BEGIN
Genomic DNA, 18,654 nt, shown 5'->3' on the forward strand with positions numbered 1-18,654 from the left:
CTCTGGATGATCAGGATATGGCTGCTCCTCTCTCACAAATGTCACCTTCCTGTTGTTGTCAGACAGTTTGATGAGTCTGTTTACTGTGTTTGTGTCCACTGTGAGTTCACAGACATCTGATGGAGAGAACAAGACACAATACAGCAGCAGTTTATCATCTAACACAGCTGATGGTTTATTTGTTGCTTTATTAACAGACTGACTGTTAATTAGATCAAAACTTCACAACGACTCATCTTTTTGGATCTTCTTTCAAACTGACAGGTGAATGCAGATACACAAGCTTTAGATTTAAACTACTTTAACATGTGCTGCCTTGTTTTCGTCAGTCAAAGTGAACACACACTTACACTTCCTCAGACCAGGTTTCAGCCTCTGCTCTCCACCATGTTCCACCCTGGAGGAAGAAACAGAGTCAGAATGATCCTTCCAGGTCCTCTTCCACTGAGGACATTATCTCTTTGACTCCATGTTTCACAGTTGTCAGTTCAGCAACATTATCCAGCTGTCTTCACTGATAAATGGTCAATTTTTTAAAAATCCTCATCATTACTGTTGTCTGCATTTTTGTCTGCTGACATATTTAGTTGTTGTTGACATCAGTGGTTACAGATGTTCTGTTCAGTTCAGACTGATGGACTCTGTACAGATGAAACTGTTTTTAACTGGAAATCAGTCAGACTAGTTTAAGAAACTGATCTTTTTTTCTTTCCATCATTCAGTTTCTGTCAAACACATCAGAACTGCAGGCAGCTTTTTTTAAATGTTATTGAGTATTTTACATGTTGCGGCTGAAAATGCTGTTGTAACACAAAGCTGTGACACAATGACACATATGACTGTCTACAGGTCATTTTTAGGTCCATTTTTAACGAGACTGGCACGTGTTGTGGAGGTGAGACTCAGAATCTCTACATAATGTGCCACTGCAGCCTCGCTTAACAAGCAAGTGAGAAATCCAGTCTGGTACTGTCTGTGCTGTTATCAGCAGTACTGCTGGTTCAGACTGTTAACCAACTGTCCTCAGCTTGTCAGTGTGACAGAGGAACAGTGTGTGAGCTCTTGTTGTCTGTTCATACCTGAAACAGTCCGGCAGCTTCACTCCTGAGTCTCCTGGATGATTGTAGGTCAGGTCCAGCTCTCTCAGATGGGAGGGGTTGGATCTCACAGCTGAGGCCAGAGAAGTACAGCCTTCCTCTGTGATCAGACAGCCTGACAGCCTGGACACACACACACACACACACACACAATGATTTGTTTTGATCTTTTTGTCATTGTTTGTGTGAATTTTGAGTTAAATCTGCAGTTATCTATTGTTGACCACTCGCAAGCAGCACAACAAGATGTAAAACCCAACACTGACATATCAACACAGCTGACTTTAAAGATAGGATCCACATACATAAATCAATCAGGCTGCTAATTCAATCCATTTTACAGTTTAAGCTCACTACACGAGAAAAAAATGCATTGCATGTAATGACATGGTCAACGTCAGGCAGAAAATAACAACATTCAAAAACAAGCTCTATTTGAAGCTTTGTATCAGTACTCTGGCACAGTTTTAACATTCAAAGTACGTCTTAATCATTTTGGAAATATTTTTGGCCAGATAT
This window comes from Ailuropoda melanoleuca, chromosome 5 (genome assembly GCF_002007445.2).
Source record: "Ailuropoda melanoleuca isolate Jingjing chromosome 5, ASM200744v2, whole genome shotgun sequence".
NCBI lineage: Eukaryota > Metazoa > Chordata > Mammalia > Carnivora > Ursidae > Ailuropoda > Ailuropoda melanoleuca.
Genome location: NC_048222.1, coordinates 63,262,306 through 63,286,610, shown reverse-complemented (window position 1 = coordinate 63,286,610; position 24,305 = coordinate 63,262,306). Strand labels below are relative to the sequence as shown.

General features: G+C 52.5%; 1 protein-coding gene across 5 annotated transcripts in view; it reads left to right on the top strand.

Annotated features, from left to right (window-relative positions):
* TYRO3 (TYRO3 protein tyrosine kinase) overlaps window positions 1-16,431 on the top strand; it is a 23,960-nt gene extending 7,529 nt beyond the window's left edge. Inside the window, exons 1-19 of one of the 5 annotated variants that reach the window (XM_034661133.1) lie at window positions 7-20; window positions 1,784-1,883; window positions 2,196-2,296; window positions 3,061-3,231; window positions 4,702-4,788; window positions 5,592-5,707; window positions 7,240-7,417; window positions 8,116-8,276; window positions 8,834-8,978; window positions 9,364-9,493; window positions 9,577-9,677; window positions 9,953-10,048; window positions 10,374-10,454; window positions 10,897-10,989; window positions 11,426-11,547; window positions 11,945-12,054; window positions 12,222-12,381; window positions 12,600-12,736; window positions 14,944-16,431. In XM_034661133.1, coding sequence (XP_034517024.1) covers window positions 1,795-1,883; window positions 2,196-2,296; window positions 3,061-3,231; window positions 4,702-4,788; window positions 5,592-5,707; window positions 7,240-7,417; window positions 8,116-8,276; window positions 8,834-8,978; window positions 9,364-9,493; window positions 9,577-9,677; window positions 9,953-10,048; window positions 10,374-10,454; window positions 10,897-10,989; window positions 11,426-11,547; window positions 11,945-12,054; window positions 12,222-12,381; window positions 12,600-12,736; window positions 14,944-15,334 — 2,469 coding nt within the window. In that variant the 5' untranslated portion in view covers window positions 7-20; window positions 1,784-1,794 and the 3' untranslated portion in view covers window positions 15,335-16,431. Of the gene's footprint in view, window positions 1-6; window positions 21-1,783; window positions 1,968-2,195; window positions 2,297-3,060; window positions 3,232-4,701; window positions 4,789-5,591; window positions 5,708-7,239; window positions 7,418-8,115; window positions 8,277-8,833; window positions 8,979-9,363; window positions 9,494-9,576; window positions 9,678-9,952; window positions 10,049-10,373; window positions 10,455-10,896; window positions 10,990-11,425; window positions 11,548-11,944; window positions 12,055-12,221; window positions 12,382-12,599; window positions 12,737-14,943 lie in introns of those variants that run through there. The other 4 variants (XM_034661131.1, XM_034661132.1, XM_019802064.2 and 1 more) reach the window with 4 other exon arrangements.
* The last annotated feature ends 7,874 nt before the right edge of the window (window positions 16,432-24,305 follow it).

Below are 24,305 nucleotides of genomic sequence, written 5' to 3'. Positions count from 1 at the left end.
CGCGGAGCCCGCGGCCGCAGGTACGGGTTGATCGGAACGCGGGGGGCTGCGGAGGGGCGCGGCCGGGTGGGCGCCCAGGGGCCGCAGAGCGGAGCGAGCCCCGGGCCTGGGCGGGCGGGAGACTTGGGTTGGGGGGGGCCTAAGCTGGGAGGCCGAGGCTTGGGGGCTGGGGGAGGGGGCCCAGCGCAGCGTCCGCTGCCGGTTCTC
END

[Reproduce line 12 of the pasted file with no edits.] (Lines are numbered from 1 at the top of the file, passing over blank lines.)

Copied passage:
CGCGGAGCCCGCGGCCGCAGGTACGGGTTGATCGGAACGCGGGGGGCTGCGGAGGGGCGCGGCCGGGTGGGCGCCCAGGGGCCGCAGAGCGGAGCGAGCCCCGGGCCTGGGCGGGCGGGAGACTTGGGTTGGGGGGGGCCTAAGCTGGGAGGCCGAGGCTTGGGGGCTGGGGGAGGGGGCCCAGCGCAGCGTCCGCTGCCGGTTCTC